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Afreximbank’s new fund to catalyse FDI flows in Africa

FILE PHOTO: Prof. Benedict Oramah

Kampala, Uganda | THE INDEPENDENT | The Fund for Export Development in Africa (FEDA), the equity investment fund created recently by the African Export-Import Bank will catalyse foreign direct investment (FDI) flows into Africa’s trade and export sectors.

Prof. Benedict Oramah, the bank’s president, said during the opening of the Financing Investment and Trade in Africa conference organized by the Tunisia-Africa Business Council in Tunis on Feb. 05 that Afreximbank’s vision was to leverage $1 billion in support of FEDA's mission and to catalyze four times that amount in FDI in five years.

He said the kind of equity funding currently available in Africa was not appropriate for turning the continent into the trade hub that it needed to become in order to achieve desired growth.

He said FEDA would ensure that investors’ investments were protected under the immunities and privileges available to Afreximbank and that the investments enjoyed tax privileges and incentives.

He described development finance institutions as market failure institutions that existed to complement what markets were unable to offer or that begin to create markets, explaining that, as a result, Afreximbank’s interventions were based on the philosophy of bringing additionality, rather than displacing commercial banks.

Afreximbank was making it possible for financing to come into Africa, he said. The Bank had just expanded its guarantee offering to make it more accessible to companies coming into Africa, including through its Intra-African Investment Guarantee Facility.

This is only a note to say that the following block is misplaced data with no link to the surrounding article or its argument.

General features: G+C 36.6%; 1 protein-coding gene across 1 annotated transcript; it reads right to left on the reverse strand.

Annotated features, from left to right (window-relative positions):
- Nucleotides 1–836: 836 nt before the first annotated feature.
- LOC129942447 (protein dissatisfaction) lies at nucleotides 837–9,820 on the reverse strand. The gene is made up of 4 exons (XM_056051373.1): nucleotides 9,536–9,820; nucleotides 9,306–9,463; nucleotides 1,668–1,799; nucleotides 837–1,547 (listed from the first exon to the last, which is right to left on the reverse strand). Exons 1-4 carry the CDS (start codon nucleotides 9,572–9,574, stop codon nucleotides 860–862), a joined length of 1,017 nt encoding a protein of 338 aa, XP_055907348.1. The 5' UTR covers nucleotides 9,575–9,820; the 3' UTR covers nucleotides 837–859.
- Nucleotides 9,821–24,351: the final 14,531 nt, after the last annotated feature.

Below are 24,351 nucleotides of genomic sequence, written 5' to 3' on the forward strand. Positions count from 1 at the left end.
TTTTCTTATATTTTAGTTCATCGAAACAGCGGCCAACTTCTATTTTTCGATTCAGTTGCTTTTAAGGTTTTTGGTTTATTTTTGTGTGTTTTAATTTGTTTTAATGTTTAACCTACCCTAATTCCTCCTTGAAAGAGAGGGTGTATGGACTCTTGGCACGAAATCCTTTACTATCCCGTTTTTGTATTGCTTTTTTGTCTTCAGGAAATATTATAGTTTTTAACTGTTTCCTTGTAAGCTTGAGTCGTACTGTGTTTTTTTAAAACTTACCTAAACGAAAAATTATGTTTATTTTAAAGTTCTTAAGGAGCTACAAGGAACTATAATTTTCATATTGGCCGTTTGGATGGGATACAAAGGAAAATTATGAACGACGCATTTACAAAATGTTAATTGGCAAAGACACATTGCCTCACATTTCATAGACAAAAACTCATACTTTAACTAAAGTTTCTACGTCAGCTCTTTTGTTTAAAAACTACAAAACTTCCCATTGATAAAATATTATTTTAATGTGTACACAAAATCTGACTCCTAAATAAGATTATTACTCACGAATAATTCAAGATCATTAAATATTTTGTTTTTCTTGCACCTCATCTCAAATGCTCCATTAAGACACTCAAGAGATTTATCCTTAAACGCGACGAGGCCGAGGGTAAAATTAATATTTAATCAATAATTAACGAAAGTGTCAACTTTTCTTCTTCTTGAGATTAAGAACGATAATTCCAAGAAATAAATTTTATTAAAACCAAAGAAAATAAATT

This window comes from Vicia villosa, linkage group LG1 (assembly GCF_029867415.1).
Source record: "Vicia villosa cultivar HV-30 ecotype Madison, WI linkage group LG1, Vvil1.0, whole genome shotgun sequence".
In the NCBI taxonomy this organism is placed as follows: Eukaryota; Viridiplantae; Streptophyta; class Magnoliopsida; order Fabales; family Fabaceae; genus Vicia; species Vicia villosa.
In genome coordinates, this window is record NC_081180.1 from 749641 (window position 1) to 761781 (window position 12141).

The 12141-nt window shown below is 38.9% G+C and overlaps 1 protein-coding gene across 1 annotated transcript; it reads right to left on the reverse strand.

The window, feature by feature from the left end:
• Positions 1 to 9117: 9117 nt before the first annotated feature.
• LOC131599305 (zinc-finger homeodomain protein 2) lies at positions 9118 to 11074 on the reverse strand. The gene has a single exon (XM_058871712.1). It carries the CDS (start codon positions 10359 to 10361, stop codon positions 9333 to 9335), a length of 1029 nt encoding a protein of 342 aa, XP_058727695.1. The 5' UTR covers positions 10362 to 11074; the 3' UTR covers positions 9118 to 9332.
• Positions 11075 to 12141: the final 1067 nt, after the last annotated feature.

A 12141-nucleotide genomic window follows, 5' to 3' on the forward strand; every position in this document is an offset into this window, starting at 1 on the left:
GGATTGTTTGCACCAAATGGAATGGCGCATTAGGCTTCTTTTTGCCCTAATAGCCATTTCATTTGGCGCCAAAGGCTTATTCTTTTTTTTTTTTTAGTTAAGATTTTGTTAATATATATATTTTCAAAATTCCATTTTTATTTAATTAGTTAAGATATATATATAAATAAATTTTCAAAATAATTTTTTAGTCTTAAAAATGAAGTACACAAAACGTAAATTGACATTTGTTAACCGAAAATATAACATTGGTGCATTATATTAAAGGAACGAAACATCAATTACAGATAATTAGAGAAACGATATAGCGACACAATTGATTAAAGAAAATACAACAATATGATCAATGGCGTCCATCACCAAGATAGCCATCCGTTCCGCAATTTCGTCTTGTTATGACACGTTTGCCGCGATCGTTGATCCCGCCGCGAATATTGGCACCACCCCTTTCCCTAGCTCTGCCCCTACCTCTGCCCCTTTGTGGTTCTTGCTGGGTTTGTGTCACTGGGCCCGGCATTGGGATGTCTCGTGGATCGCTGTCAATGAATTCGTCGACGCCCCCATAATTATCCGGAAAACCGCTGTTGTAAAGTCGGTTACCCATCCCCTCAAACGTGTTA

It had also introduced Mansa, a customer due diligence platform, which will help to address the challenge of many African countries not being able to access trade finance due to high compliance cost.

On infrastructure, the President said if the continent looked inward, it could find the funds to meet its infrastructure needs. According to him, with the about $700 billion under management by African pension funds and the reserves kept abroad by African central banks already adding up to about $1 trillion, the funds are already adequate to meet Africa’s need.

However, because they are outside the continent, and those keeping them deem it too risky to invest in Africa, the funds are not being invested in Africa.

“These are things that need to be fixed,” he argued.

President Oramah announced that Afreximbank was developing a platform that would make it possible for cross-border trade to occur in local currencies across Africa. The Bank was discussing with the Association of Africa Stock Exchanges to use the platform to bring liquidity to the member exchanges.

He said that there was need for a change in mind-set and for regulatory reform that would allow the creation of pan-African solutions in order for liquidity to come to some of the African exchanges to enable them can carry infrastructure funds.

Touting Afreximbank’s support for Tunisia, the President recalled that the Bank had just announced a $500-million Tunisia-Africa Trade and Investment Promotion Programme, which will support

Tunisian businesses trading with the rest of Africa and had approved $300 million for six Tunisian banks under its Afreximbank Trade Facilitation Programme.

It was also considering reopening its Tunis-based Regional Office for the Maghreb Region in order to revive trade flows between North Africa and the rest of the continent and to be nearer to Tunisian businesses.

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